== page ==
OUR FRENCH HERITAGE
TREATY OF BREDA GAVE NO DEFINITION OF ACADIA
Although the Treaty of Breda restored Acadia to France in 1667, there was still a dispute over just what
territory was involved.
Thomas Temple, the Englishman who had been given the land, wanted to hold onto as much of it as he could. He argued that, under the treaty, Acadia was just a small part of the land that he had been given by Charles Cromwell in 1656, and that what had been returned to France was only a strip of land along the Atlantic Coast.
That left him holding Port Royal and the fertile Annapolis Valley, the fur-rich territory around the fort at Saint John, and the developing trading post at Penobscot Bay.
The French ambassador to Great Britain had the treaty clarified to specify that Acadia included the forts at Pentagoet (Penobscot Bay), Saint John, Port Royal, La Have and Cape Sable. But when a French commissioner brought the order to Temple, who was living in Boston, Temple sent him away. Those places, Temple said, were in Nova Scotia, not Acadia, and the Treaty of Breda said nothing about Nova Scotia.
The negotiations went back and forth for another two years before England's King Charles II finally sent Temple a direct order to hand over all of Acadia "forthwith and without all manner of doubt, difficulties, scruples, or delays." Temple finally complied and, on July 7, 1670, signed a document handing over the lands to Hector d'Andigne de Grandfontaine, French Acadia's first royal governor.
As Charles Mahaffie points out, "By 1670, there were about 500 Acadians. They had never stopped being French. In terms of language, religion, and joie de vivre, they are French today. Yet as recollections of France dimmed, and as trade with New England became more and more important, and in the absence for almost 20 years of any sort of French authority, they had begun to slip their national ties. They meant to give no sovereign their full allegiance. They were adopting the mindset that in later years would give them the name 'French neutrals.'"
The new royal governor, representing France in the style to which the Acadians had been accustomed, governed lightly. Trade ties that had been built with New England were uninterrupted, even though they were illegal again now that Acadia was again French. He did nothing - and didn't have the wherewithal to try - to resist English claims to a disputed area in Maine.
But Grandfontaine did one thing that has been of abiding historical interest. In 1671, he ordered the first census of Acadia. From it we know the names of some of the early settlers there, a little bit about where they lived, and some of their occupations.
For instance, from it we learn that Port Royal in 1671 had 650 cattle, 425 sheep, horses and pigs, and 400 arpents under cultivation, not counting natural grazing meadows.
According to the census data and research by historian and genealogist Bona Arsenault, at the end of 1671, Port Royal and the neighboring area had 68 families and a population of 373.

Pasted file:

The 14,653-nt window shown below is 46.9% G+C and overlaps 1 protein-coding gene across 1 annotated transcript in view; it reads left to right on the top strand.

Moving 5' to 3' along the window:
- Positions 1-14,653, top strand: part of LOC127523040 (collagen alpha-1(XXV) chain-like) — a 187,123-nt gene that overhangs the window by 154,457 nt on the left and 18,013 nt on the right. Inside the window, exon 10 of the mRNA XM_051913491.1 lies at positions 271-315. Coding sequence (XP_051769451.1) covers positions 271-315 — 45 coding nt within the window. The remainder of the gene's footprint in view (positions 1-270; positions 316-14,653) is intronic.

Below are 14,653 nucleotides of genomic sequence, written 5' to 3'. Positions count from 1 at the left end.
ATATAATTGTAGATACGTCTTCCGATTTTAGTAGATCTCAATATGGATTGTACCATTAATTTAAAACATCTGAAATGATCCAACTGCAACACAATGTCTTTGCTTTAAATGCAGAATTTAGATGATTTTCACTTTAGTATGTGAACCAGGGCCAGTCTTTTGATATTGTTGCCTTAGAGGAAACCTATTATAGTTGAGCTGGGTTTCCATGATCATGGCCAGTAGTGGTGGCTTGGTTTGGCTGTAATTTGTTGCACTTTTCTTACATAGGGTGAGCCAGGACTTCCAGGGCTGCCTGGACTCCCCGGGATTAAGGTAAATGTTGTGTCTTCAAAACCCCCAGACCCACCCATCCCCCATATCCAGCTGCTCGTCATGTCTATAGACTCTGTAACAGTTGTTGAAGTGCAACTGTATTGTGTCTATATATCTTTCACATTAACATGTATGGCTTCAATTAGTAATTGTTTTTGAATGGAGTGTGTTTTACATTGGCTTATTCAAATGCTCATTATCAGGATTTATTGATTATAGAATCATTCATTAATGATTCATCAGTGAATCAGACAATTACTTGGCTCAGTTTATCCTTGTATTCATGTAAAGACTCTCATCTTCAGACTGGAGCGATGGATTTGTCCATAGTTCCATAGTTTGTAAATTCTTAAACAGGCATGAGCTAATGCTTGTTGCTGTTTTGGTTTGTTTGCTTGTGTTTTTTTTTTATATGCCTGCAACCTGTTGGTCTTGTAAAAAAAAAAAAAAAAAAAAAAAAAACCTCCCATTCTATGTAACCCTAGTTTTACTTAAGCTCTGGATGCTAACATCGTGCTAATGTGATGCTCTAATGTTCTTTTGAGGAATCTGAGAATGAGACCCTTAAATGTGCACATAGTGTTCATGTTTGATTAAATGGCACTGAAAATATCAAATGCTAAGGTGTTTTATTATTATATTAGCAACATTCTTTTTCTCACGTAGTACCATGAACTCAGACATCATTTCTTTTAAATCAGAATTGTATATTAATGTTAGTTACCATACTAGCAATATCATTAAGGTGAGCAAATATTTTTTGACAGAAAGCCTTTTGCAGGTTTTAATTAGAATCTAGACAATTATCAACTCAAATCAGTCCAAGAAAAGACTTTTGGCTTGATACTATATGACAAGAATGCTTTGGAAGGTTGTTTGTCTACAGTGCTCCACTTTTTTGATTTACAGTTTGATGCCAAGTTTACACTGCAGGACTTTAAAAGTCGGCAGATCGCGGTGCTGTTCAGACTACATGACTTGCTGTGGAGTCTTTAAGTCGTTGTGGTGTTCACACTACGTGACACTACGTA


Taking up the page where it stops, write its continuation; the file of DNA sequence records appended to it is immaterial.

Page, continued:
In Arsenault's words, "These families were to be the founders of the Acadian people and some of them were already in their third generation as pioneers."
Naomi Griffiths, who devoted much study to the origins of the Acadian families, notes, "The census...gave the colony about 350 inhabitants, a figure which is probably a little conservative....The most important settlement was Port Royal, but there were other small establishments at Pubnico, Cap Neigre, Port Rochelais, Pentagoet and Mosquodoboit, and even a family of six on Cape Breton Island. The census in most cases gives the names and ages of the husband, wife and children, as well as their possessions. Two men, Pierre Melanson and Etienne Robichaud, told the census taker that they wouldn't answer his questions.
"Most of he men were identified just as 'laboreur,' but this meant a man who had land and animals," Griffiths continues. "The colony possessed people who considered themselves trained in various ways, the list going from the practice of surgery through carpentry, barrel making, tailoring, masonry, and various branches of the lumber trade to blacksmith, armorer, and candle maker."
In 1673, Grandfontaine was replaced as governor by Jacques de Chambly, who had a misfortune of becoming victim of a ship captain who claimed Acadia for Holland.
In 1672, the Dutch and the French began fighting in Europe, and England allied itself with the French. England and the Netherlands came to terms early in 1674, several months before the July day when Captian Jurriaen Aernoutsz sailed into New York harbor. He had been sailing the North Atlantic, looking for French and English ships to fight.
In New York, he met a trader named John Rhoades who told him that the Dutch were no longer at war with the English, but that France had yet to come to terms. Rhoades went on to explain to Aernoutsz that the French colony in Acadia was barely defended and ripe for conquest.
Aernoutsz immediately set sail for Fort Pentagoet in Penobscot Bay. There were only 30 French soldiers in the fort and they were lightly armed. The Dutchman took the fort easily, then sailed to Saint John and captured the fort there. At both places, he buried bottles with messages inside them proclaiming that Acadia henceforward was to be known as New Holland.
New Englanders looked on with some amusement until Aernoutsz, feeling his oats, attacked two ships from Boston. Governor John Leverett of Massachusetts organized a fleet and, in short battle in the Bay of Fundy, captured Aernoutsz and took him to Boston for trial. He was eventually acquitted.
In 1676, the Dutch named Cornelius Steenwyck governor of the "coasts and countries of Nova Scotia and Acadia," but nothing ever came of it.
The Acadians, meanwhile, continued to devote themselves to raising crops, cattle, and children.